I get this question from time to time and usually it is about that Highway 3 off-ramp to 305  in Poulsbo. Either that or where 11th Street in Bremerton flows into Kitsap Way.

Bond-Lindvig signal in Poulsbo puzzles reader

The in basket: Tom Wisniewski of Bremerton asks, “Do you know if the signal at the intersection of Front Street, Bond Road, and Lindvig Way (in Poulsbo) is on a sensor or a timer?  I seem to spend a lot of time waiting for non-existent traffic to come off of Bond Road.”

The out basket: Mike Lund, public works supervisor in Poulsbo, replies, “The Bond Road / Lindvig Way signal is on a timer on the Bond Road leg of the intersection. This leg of the intersection  has bad (traffic) detection and the controller for the signal has a few issues.

“There are times that traffic has to sit while there are no cars but its set for a maximum time of 30 seconds.  At no point do cars have to sit for more than 30 seconds without traffic. This seems like a long time when you’re the driver sitting there but it seems to be keeping the traffic in the intersection moving the best. We have adjusted it to find a happy medium.

“A new controller has been ordered for that intersection and we are looking at doing radar style traffic detection.

“By  May/June this intersection will have all new equipment and be working properly,” Mike said.

Should drought increase need for mowing on shoulders?

The in basket: Christina  Stewart asks, “Can anyone tell me if the county is out in their area actively mowing the sides of the road? With the fire danger off the charts, shouldn’t (they be) mowing down all the dry grass and weeds next to the county roads? I just drove in to work today up Columbia Street (Port Gamble-Suquamish Rd.) and then into Poulsbo on Lincoln. The grass is taller than most vehicles in some areas. Yesterday I was in the Kingston area, same issue. We are creating our own potential safety problem! The county should be mowing all day everyday.”

The out basket: Actually, mowing can start grass fires as well as prevent them, and leave cut grass slightly more likely to burn,.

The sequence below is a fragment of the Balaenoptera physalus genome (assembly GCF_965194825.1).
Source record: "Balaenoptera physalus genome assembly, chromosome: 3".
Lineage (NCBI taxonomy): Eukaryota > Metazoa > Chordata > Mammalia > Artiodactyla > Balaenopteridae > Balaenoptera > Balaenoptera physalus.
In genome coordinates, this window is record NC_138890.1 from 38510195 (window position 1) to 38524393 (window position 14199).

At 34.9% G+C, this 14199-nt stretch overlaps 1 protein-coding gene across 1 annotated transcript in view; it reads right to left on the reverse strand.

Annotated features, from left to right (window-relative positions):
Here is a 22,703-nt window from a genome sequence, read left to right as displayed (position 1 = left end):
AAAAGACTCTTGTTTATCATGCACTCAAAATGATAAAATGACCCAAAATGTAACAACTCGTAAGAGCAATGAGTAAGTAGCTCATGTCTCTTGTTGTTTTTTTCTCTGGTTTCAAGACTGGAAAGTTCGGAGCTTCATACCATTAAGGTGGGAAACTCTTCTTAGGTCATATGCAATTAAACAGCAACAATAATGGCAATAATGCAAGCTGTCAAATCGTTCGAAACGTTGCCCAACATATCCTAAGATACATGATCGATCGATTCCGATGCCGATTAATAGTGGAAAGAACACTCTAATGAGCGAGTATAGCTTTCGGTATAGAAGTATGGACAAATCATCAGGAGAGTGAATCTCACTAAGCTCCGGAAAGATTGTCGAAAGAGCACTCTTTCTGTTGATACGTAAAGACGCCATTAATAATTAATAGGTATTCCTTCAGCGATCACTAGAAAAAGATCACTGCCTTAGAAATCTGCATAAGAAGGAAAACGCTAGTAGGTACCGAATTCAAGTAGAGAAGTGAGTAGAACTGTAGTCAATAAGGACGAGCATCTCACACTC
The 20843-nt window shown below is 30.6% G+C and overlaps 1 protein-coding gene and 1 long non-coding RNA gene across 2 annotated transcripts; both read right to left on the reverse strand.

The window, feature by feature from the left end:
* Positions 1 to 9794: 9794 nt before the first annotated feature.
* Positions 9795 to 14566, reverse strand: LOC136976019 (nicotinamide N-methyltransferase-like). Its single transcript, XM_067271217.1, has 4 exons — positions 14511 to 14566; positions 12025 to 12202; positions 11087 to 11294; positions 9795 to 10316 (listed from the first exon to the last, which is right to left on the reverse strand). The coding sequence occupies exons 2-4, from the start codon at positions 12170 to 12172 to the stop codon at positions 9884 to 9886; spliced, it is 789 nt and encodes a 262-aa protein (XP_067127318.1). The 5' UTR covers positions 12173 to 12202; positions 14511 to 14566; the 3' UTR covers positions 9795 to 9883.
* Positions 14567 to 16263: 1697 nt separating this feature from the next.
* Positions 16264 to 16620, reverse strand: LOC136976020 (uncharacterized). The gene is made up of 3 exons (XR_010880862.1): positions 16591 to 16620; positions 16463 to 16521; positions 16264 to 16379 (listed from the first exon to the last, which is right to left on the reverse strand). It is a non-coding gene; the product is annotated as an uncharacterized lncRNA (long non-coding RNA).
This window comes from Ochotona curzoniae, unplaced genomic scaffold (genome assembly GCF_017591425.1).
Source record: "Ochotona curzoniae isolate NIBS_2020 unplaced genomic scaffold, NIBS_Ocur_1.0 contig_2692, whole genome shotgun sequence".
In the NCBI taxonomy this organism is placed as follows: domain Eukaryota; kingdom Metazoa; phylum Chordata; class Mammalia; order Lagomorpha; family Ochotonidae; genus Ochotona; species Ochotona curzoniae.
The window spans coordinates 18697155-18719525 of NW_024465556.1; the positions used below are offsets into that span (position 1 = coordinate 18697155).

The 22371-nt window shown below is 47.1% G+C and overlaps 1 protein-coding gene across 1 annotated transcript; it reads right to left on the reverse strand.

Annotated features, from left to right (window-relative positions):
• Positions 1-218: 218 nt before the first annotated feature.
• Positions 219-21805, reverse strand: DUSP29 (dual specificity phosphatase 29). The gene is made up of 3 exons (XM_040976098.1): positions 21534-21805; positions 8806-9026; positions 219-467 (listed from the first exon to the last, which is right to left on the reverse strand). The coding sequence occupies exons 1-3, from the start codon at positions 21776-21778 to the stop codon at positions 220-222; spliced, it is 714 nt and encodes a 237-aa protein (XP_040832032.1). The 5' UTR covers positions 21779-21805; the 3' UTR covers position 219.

Practices vary among jurisdictions, but since Christina asks about the North Kitsap area, I’ve limited my inquiries to Kitsap County, the state and Poulsbo.

I asked their normal practices and whether the heat and lack of rain has changed them this year.

Jacques Dean, road superintendent for the county, said on July 7″, “We have not made any changes to our vegetation management program. Our mower in the north end has been unavailable due to mechanical problems, which has put us behind schedule there.  We were waiting for parts to make repairs. It is back in operation now. We do mow all day, every day during the growing season when equipment is available.

 

“Our vegetation mowers operate five days a week over eight months per year (vegetation is generally dormant November through February).  With this approach we have been able to mow 1,900 shoulder miles of roadway each year, or approximately 950 centerline miles. We are able to mow most, if not all of our roadways at least once per year.  It should also be noted that our crews apply vegetation herbicides to approximately 840 shoulder miles of roadway each year, which assists in keeping vegetation in check.

 

Logistically, and realistically, we cannot address all of our roadways simultaneously, specifically during the peak of the growing season.  We have to take a systematic approach to our vegetation management program, considering the overall scope of work, available schedule, resource availability, roadway level of service, types of vegetation, geographic location/proximity, etc.  Our crews are working hard to ensure that our roadways are safe, in good condition, and aesthetically pleasing.  They are doing the best possible job.”

Claudia Bingham Baker, state highway spokesman here, said, “When conditions get extremely dry we stop most mowing activities. This link http://wsdotblog.blogspot.com/2015/07/working-to-prevent-roadside-brush-fires.html talks about our efforts to reduce the risk of fires.”